The current best road map from RNA to cells still currently envisions RNA assembling proteins, but we just don’t really know the full scope of what ribozymes are capable of yet, so we don’t really yet know when or why proteins overtook them for importance. Likewise, we also don’t know enough about primordial proteins; the simplest forms and their capacity in a proto-cell. We don’t know yet whether protein assembly preceded or followed DNA, since the conversion of RNA to DNA creates a more stable storage molecule.
There is, in short, a lot we don’t know yet.
But I think that the RNA World model’s been convincing enough thus far, and made enough predictions that have been borne out, that these questions seem likely to be solved, rather than remaining mysteries. There are plausible proposed mechanisms for all of these things, and it is going to take time to perform experiments to test them all.
Thanks again for your two replies. Much of it is over my head (I freely confess), so I’ll “reply” with a further challenge, from biologist and advocate of irreducible complexity, Michael Behe: whom I mentioned previously. This is from an article entitled, “Fearfully and wonderfully made” (World, 10-8-22):
At a recent conference, I watched a computer simulation of the most important machine in the world: ATP synthase. Without it, no life can exist. In the cells of every organism on Earth, from bluebird to blue whale, from amoeba to alfalfa to Aunt Millie, this molecular machine packages energy for cells to use, like AA batteries for so many game systems.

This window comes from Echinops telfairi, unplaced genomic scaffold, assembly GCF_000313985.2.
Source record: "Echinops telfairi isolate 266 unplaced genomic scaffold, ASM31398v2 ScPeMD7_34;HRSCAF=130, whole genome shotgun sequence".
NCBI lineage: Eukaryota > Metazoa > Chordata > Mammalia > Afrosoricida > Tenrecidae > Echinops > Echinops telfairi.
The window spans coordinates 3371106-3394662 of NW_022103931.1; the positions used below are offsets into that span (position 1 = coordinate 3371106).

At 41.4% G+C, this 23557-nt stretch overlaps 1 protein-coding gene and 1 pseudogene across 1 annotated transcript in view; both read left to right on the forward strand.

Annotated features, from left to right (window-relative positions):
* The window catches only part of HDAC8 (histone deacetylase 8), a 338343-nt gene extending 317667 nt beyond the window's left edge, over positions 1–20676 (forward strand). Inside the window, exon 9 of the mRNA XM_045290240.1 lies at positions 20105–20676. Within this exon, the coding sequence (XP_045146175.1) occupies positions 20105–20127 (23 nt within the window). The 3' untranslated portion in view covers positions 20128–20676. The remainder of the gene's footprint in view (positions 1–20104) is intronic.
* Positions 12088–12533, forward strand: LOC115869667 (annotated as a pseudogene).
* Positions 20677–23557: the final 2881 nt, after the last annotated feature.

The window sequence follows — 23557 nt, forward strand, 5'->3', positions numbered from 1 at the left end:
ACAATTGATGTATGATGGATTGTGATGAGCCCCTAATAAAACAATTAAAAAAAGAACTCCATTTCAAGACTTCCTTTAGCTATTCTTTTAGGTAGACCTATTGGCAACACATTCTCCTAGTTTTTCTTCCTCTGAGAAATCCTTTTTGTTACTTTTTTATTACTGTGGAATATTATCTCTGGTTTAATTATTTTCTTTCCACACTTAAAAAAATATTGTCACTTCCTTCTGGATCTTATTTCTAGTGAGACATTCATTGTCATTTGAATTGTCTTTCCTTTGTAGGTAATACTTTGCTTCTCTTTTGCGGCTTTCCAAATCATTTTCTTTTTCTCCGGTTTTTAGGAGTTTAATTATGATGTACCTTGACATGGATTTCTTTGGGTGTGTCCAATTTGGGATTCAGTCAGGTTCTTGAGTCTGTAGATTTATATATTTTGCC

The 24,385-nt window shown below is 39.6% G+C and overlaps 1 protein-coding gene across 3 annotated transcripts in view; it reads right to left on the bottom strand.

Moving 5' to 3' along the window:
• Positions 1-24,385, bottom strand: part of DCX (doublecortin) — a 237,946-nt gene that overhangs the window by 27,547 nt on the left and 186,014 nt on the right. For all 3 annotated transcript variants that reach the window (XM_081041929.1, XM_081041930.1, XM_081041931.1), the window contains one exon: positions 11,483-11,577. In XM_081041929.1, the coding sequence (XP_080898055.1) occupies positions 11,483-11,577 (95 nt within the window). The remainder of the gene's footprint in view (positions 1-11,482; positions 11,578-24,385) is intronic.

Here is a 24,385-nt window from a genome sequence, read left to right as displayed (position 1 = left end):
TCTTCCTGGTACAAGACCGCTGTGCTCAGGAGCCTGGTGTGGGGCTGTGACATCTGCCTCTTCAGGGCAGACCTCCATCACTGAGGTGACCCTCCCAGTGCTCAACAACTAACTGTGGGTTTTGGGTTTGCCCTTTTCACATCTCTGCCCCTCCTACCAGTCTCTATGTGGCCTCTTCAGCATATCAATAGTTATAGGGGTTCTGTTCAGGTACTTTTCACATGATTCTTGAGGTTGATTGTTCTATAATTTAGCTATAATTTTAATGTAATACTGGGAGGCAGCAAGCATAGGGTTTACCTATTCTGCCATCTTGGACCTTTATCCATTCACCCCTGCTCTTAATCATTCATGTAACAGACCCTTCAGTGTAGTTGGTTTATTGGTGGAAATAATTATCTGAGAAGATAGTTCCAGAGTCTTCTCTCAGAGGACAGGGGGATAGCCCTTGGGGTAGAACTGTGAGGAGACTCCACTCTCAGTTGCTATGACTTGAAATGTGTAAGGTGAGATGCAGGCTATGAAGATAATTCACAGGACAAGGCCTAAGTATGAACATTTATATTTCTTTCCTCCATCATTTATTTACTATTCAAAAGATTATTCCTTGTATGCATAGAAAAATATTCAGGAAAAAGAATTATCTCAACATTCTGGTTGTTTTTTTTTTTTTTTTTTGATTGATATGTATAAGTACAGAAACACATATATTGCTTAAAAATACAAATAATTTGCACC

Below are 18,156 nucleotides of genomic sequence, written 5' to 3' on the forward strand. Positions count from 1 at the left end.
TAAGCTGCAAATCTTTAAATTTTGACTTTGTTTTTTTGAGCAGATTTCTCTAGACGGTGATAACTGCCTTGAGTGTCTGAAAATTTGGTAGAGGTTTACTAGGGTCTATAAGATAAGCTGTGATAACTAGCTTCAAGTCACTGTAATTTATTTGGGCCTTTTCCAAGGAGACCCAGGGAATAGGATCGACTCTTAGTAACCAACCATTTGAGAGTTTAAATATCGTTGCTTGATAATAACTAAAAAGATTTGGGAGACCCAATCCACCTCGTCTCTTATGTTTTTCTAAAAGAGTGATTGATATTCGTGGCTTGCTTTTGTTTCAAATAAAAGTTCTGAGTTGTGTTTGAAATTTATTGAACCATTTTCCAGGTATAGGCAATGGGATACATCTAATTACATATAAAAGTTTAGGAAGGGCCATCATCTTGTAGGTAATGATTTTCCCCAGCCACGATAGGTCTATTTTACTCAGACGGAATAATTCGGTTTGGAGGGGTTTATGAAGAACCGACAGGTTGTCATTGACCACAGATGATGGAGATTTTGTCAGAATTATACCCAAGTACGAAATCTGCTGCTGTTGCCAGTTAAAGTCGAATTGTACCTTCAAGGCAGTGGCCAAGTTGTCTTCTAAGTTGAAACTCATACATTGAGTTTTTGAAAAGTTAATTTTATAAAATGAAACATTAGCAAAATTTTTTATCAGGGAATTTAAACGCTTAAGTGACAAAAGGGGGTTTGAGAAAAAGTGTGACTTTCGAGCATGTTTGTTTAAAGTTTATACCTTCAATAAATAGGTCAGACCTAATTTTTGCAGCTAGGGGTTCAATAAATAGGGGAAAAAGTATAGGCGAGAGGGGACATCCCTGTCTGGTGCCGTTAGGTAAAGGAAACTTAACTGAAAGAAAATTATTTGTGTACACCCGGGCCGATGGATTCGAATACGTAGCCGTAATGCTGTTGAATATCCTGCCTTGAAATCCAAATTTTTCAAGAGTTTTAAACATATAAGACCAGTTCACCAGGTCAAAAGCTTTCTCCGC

No batteries, no game.
I sat halfway back in the room on the center aisle, amid the hundred-odd scientists and casually dressed grad students watching the colorful animated machine, the center of which was turning like a mechanical egg beater. Narrating was 81-year-old John Walker, a British scientist who has studied ATP synthase for over 40 years—fully one-quarter of the time since his countryman, the naturalist Charles Darwin, first proposed his theory of evolution in 1859.
Evolutionary mechanisms such as random mutation and natural selection have been assumed by most scientists and public intellectuals to account for how life arose and developed over eons without any guidance or direction—or more pointedly, with no help from God. But Darwin proposed his theory long before scientists discovered such elegant machinery as ATP synthase humming at the molecular foundation of life.
Now, as ATP synthase whirred on-screen, John Walker revealed the latest science on this marvel, which in 1997 earned him the Nobel Prize in chemistry after he used state-of-the-art techniques to glimpse the outlines of its form. His audience of scientists (including me) was meeting in semi-secrecy for a conference whose theme was a specific controversial question: Did Darwinian evolution have any limitations?